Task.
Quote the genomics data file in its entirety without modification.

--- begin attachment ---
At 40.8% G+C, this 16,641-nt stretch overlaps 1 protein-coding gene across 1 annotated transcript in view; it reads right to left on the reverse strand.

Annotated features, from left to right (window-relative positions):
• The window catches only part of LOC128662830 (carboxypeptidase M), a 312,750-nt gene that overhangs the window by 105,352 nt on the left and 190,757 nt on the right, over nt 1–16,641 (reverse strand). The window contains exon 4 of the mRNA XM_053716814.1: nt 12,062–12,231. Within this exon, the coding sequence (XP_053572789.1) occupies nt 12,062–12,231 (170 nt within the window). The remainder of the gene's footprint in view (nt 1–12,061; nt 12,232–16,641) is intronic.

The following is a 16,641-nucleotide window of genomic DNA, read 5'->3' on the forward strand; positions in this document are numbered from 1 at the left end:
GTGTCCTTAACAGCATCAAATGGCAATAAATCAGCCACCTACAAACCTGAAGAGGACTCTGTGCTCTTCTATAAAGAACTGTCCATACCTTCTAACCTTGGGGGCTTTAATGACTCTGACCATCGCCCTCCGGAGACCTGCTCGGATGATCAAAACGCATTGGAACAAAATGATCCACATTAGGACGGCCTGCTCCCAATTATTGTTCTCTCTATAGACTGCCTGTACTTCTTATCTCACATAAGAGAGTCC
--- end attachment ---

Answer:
At 40.8% G+C, this 16,641-nt stretch overlaps 1 protein-coding gene across 1 annotated transcript in view; it reads right to left on the reverse strand.

Annotated features, from left to right (window-relative positions):
• The window catches only part of LOC128662830 (carboxypeptidase M), a 312,750-nt gene that overhangs the window by 105,352 nt on the left and 190,757 nt on the right, over nt 1–16,641 (reverse strand). The window contains exon 4 of the mRNA XM_053716814.1: nt 12,062–12,231. Within this exon, the coding sequence (XP_053572789.1) occupies nt 12,062–12,231 (170 nt within the window). The remainder of the gene's footprint in view (nt 1–12,061; nt 12,232–16,641) is intronic.

The following is a 16,641-nucleotide window of genomic DNA, read 5'->3' on the forward strand; positions in this document are numbered from 1 at the left end:
GTGTCCTTAACAGCATCAAATGGCAATAAATCAGCCACCTACAAACCTGAAGAGGACTCTGTGCTCTTCTATAAAGAACTGTCCATACCTTCTAACCTTGGGGGCTTTAATGACTCTGACCATCGCCCTCCGGAGACCTGCTCGGATGATCAAAACGCATTGGAACAAAATGATCCACATTAGGACGGCCTGCTCCCAATTATTGTTCTCTCTATAGACTGCCTGTACTTCTTATCTCACATAAGAGAGTCC